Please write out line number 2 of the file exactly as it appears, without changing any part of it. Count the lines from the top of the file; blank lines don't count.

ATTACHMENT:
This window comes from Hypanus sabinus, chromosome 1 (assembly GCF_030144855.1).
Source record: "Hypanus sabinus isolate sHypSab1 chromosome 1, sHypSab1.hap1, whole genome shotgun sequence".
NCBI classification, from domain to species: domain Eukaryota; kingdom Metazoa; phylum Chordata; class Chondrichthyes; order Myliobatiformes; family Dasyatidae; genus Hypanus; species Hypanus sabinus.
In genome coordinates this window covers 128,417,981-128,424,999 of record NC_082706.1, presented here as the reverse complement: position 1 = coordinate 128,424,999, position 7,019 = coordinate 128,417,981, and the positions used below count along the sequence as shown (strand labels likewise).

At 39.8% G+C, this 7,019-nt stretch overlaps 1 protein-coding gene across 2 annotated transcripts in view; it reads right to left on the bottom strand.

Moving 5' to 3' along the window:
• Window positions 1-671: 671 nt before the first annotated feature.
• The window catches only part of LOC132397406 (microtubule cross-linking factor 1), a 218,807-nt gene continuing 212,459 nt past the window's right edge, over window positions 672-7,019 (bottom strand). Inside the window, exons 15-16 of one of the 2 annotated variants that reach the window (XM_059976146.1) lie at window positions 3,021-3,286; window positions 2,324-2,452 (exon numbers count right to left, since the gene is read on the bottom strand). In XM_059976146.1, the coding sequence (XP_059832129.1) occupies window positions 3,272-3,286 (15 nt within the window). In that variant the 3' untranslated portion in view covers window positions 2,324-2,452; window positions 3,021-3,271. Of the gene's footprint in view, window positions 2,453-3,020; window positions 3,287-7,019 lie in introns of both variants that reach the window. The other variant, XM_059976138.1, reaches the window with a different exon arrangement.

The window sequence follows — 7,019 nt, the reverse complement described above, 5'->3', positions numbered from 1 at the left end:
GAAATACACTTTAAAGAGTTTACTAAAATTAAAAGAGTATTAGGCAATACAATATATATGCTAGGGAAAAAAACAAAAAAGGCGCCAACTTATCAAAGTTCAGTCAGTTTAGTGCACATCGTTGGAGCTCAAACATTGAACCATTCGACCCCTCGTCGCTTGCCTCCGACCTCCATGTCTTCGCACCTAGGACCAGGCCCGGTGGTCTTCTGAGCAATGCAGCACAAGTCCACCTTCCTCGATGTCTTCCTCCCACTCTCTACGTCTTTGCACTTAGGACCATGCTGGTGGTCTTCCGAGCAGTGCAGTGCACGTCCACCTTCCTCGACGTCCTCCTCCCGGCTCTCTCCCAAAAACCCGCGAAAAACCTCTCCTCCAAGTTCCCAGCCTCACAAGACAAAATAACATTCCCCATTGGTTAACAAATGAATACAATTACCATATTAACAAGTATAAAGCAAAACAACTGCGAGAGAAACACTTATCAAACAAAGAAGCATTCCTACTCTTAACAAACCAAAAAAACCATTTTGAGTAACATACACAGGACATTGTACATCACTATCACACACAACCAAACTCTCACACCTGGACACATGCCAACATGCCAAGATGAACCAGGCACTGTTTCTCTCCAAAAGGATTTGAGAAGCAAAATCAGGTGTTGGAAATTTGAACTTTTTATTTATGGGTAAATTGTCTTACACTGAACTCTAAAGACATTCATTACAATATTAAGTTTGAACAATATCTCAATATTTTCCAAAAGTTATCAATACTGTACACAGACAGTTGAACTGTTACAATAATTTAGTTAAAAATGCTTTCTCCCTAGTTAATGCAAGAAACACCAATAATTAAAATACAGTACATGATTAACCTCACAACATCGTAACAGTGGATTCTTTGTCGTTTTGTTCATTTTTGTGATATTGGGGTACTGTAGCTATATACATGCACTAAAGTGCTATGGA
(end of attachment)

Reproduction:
Source record: "Hypanus sabinus isolate sHypSab1 chromosome 1, sHypSab1.hap1, whole genome shotgun sequence".